Pitzer Senate Debates Proposed Nudity Resolution

Would impressionable prospective students be put off if they
caught a glimpse of naked Pitzer College students lounging in the grass? Could a
clothing-optional campus create an uncomfortable workplace for staff members? These are some of the questions the Pitzer Student Senate must grapple with as it
further debates a resolution, proposed March 9, that would allow for clothing-optional spaces on

Braden Holstege PZ ’14, a senator who opposes the policy recommendation, expressed concerns about how public nudity could affect college staff.

“If you
look at the demographics of the staff at Pitzer, they’re likely to be older,
more conservative, and more religious, and for all of those reasons, be much
less comfortable with nudity,” he said.

He emphasized the asymmetry of power dynamics between students and staff members. 

“If you are a
staff member, particularly a staff member who may be a little lower on the pay
grade, the idea that you would then be able to affirmatively ask a group of
students to put on clothing? I just don’t see that realistically being
something that would occur,” he said. “You’re taking people who have been at the college
longer than most students and making them uncomfortable.”

Harry Johnson PZ ’14, the senator who proposed the resolution, said that staff members and visitors to the
campus could remain “comfortable at all times” because nudity would be heavily
restricted during daytime hours, when most staff members are on campus. He stressed that the policy aims to increase
awareness of nude-friendly spaces, making it easier for those uncomfortable with nudity to avoid those spaces.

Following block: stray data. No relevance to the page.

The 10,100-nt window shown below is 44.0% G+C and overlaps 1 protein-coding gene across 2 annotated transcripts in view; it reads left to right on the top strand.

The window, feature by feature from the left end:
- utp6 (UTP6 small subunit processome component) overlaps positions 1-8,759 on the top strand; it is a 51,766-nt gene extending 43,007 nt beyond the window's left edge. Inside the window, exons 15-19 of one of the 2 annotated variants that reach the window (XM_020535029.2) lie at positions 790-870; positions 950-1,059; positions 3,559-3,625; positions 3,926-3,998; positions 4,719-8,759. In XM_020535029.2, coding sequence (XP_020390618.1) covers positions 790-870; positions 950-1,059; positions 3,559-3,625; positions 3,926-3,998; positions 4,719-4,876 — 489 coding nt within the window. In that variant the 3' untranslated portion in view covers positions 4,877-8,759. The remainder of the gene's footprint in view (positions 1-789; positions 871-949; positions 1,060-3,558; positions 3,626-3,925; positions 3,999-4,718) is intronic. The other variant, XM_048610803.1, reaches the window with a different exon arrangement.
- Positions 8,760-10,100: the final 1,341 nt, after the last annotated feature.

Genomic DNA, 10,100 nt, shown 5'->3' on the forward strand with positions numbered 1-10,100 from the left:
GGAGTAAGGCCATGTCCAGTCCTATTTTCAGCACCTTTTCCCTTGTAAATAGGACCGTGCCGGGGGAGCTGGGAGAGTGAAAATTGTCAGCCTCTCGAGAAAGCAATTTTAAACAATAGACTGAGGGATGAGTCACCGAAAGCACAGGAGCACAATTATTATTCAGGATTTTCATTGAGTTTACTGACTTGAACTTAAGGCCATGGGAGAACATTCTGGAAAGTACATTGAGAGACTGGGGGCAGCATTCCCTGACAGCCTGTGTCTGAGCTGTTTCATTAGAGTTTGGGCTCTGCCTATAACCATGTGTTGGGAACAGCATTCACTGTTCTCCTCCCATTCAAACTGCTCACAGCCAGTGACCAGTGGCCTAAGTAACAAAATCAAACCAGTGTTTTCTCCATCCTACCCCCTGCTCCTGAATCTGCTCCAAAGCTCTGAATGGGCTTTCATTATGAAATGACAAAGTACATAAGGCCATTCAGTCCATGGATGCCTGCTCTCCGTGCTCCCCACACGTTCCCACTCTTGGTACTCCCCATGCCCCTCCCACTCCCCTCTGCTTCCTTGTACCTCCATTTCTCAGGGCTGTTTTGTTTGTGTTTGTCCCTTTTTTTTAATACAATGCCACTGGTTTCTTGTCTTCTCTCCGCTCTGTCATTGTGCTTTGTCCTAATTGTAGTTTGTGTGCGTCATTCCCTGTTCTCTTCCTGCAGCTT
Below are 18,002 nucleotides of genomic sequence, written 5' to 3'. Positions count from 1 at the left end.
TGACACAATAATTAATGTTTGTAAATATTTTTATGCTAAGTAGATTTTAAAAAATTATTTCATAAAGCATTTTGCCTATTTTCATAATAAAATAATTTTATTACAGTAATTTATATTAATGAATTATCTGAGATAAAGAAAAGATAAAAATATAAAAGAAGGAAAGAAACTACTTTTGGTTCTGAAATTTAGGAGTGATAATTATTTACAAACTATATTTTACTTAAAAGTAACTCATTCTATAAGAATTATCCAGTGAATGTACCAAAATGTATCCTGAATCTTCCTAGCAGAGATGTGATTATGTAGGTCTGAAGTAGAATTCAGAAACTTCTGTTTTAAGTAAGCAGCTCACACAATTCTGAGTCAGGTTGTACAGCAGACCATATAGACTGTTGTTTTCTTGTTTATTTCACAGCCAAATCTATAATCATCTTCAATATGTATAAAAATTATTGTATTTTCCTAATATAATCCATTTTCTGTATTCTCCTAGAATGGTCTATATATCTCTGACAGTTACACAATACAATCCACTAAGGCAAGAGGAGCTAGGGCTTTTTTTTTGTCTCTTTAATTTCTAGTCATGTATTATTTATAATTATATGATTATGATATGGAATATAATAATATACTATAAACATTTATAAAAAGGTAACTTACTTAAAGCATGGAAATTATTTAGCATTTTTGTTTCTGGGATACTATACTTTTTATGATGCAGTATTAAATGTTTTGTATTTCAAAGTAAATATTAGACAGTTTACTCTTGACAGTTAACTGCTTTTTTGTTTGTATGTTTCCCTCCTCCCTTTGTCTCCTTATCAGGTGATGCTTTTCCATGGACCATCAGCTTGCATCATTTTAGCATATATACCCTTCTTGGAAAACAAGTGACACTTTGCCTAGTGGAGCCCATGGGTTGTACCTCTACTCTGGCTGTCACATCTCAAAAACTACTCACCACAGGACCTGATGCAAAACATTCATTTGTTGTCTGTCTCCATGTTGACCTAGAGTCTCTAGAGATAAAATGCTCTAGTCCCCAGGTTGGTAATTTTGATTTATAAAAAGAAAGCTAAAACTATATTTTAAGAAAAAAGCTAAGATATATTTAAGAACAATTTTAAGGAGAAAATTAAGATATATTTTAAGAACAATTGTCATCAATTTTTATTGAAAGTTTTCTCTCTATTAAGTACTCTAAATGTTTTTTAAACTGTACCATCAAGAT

No staff members have been consulted about the proposed policy change as part of the debate in the Senate, Holstege said. 

Johnson said that implementing the policy would make the Pitzer Student Handbook clearer. 

“Right now, people cannot know when they are
breaking rules in the mounds,” he said. 

During several forums hosted by the Senate, students expressed concerns that the policy could damage Pitzer’s image and drive away prospective students, a possibility that Angel Perez, vice president and dean of admission and financial aid, also discussed. 

guarantee you that if families come to visit and students are naked, that is
the only thing they will remember about Pitzer,” Perez wrote in an email to TSL. “While this should not be
the reason to vote for or against the proposed policy, it is something to
seriously consider.”

Jones, a Cambridge University student who is studying in Claremont for a year as the Pomona College Downing Scholar, said that a clothing-optional policy would not have deterred him from applying to spend a year at the 5Cs.
However, he said other prospective international students might be “put off.”

“Given it would be in a restricted area, you
would always have the choice to avoid it if you wanted to, and I think that’s a
very important distinction that’s currently being made,” Jones said.

Pitzer tours do not avoid the mounds, where the majority of public nudity takes
place, according to Perez. He wrote that he did not expect
“negative feedback” from alumni in response to a change in Pitzer’s clothing policy. 

Johnson said that public sightings of nearly nude Pitzer students are not uncommon, especially on the mounds. Holstege said that he has never seen fully nude students in public, however. Pitzer officially prohibits nudity in its dining hall. 

The resolution will not have any direct impact on Pitzer’s clothing policy, but if it is passed, the policy change will be recommended to the Office of Student Affairs. The resolution calls for members of the Office of Student Affairs to work with two members of the Student Senate to review the clothing policy. 

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